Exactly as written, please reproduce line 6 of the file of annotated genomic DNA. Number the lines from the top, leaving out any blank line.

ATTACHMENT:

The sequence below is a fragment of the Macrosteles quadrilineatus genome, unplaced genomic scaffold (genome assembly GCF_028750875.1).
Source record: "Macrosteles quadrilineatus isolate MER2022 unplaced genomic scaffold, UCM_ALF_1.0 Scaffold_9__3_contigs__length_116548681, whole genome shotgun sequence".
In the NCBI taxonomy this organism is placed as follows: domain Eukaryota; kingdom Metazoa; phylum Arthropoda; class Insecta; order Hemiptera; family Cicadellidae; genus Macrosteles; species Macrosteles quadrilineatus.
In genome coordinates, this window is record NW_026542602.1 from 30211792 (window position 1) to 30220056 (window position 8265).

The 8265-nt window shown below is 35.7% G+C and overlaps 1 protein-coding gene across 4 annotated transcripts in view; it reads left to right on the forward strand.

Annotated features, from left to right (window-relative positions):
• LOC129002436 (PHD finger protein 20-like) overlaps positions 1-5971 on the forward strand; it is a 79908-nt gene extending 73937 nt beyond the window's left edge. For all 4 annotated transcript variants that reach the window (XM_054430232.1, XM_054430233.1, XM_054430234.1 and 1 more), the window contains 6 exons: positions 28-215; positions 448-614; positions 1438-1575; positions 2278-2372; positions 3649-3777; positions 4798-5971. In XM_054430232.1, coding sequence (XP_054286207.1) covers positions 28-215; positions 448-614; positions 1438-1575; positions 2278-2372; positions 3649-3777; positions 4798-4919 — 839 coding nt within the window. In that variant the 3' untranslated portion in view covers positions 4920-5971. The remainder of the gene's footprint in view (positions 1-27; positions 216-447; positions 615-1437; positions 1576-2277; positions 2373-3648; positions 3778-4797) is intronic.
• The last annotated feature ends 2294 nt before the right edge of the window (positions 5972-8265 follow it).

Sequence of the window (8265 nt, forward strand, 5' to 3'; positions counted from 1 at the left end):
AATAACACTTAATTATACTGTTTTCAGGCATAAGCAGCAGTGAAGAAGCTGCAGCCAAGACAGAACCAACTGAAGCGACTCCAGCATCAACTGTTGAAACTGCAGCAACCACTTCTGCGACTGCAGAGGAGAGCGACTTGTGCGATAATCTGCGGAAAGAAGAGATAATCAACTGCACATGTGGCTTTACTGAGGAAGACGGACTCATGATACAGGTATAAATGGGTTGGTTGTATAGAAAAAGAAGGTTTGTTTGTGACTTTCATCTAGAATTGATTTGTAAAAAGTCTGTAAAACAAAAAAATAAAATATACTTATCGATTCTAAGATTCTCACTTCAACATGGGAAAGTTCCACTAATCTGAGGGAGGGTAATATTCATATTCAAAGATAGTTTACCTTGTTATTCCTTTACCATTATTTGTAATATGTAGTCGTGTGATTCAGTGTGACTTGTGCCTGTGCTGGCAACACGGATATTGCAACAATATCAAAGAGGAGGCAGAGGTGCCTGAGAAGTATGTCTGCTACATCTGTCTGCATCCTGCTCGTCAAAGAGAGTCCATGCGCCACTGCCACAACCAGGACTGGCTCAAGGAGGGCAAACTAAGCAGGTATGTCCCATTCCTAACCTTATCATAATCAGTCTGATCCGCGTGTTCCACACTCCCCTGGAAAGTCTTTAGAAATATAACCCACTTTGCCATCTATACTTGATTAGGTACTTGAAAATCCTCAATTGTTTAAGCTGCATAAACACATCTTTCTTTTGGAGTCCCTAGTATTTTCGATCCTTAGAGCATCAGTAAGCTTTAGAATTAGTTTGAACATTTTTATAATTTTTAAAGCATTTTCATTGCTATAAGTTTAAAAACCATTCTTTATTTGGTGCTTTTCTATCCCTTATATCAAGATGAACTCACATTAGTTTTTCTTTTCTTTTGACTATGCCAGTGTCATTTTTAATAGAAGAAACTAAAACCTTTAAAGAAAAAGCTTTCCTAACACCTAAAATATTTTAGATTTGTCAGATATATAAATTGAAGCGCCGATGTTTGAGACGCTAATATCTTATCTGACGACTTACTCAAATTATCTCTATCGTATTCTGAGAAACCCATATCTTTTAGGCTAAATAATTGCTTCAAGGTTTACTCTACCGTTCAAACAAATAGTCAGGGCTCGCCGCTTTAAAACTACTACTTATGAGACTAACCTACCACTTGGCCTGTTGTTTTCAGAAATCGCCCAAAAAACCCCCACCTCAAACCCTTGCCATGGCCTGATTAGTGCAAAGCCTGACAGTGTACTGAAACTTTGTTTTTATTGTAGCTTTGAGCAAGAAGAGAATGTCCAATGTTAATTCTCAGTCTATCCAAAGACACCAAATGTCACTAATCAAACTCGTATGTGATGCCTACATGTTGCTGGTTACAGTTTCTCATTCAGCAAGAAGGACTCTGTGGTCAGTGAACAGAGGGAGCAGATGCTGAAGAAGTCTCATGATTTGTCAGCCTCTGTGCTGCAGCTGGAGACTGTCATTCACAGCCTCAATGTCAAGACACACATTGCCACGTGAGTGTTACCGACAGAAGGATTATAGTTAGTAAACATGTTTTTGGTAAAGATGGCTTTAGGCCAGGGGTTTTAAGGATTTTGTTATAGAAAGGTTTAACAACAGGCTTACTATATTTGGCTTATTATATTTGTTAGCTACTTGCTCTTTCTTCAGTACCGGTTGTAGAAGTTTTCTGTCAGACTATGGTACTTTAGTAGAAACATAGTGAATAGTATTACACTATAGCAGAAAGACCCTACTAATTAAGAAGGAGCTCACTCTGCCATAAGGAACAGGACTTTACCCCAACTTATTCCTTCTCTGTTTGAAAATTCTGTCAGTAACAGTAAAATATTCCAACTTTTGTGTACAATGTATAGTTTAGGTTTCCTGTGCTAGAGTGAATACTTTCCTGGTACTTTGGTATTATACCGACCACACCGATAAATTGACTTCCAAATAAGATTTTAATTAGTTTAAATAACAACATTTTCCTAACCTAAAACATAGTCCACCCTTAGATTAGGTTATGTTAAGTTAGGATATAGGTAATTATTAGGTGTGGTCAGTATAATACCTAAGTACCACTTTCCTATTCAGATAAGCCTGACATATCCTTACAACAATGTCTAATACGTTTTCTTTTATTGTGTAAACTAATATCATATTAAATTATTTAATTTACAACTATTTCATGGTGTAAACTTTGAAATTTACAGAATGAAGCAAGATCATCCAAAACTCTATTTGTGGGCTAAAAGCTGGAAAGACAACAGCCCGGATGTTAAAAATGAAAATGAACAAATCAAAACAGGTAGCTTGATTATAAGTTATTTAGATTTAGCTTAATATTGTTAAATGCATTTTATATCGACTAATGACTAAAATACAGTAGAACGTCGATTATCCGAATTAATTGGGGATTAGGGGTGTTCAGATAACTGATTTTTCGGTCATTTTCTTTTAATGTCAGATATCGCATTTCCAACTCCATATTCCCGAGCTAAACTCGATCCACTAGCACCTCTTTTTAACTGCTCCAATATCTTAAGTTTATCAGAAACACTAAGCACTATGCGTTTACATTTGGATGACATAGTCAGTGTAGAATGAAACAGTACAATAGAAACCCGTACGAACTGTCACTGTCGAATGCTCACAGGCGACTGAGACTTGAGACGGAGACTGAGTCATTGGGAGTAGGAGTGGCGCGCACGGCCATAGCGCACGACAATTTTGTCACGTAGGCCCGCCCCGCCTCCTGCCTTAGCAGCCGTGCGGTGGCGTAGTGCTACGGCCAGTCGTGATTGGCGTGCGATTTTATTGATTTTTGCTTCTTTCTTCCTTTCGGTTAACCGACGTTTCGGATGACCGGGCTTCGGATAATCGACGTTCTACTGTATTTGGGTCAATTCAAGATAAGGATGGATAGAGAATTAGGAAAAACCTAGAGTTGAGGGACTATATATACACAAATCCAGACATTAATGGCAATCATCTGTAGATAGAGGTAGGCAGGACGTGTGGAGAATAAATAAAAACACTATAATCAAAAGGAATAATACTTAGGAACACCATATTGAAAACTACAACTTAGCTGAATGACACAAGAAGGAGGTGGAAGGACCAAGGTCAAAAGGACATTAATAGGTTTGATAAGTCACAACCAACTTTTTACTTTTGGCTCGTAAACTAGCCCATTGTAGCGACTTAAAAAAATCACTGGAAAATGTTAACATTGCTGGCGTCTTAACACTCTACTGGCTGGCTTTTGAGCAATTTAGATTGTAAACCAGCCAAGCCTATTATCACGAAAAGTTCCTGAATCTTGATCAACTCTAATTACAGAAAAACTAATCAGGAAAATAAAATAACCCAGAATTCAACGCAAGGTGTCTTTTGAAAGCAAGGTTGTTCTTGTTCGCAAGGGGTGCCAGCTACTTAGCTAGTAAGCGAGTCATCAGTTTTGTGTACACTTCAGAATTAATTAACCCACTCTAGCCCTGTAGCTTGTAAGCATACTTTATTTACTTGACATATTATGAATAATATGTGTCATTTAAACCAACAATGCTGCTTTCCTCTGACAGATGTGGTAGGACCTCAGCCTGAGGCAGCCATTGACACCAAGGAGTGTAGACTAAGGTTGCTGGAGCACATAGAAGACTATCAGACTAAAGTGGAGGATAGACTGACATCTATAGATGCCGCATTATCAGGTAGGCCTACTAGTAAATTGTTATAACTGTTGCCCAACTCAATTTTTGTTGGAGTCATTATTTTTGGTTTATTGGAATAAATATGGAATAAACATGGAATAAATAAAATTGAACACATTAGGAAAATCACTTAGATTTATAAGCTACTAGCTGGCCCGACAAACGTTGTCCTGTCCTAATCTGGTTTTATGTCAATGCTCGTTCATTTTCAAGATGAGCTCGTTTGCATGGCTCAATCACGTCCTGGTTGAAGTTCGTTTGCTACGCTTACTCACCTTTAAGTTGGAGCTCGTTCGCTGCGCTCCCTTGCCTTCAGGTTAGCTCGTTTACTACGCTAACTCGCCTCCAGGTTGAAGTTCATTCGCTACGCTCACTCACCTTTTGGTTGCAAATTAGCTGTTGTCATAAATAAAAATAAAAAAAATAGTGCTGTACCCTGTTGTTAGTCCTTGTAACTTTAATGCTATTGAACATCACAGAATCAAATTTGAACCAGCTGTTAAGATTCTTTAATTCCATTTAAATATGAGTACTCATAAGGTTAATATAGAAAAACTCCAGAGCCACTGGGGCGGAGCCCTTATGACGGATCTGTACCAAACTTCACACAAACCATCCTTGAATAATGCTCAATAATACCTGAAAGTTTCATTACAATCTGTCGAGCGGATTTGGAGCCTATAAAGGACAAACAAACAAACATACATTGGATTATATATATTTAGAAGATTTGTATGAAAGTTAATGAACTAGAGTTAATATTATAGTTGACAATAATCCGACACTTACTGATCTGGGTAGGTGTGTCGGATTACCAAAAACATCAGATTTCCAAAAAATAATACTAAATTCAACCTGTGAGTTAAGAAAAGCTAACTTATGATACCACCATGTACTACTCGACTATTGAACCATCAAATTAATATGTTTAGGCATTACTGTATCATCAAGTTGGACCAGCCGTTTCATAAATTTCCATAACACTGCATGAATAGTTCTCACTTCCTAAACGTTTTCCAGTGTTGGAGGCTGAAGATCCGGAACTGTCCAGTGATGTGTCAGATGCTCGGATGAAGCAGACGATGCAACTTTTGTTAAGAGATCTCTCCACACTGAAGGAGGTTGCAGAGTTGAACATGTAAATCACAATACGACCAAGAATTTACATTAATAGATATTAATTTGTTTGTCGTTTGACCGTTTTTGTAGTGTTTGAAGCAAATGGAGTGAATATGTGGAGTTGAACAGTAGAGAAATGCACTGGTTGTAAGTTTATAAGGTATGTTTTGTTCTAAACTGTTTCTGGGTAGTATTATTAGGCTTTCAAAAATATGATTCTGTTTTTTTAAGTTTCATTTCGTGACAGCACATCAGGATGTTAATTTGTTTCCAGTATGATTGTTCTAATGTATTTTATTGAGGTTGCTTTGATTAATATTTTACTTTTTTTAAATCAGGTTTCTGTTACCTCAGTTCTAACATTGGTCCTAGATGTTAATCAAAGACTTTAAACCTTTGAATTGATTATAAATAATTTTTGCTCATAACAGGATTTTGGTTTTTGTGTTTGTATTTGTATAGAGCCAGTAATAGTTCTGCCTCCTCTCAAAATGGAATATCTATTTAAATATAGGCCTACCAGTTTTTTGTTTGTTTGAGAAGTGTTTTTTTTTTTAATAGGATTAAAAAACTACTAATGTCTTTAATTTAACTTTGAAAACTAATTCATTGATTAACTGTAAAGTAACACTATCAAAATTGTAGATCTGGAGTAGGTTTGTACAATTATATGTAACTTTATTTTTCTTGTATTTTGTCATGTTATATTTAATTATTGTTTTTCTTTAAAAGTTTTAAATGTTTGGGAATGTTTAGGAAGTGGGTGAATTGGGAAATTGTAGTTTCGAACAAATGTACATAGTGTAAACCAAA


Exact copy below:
Annotated features, from left to right (window-relative positions):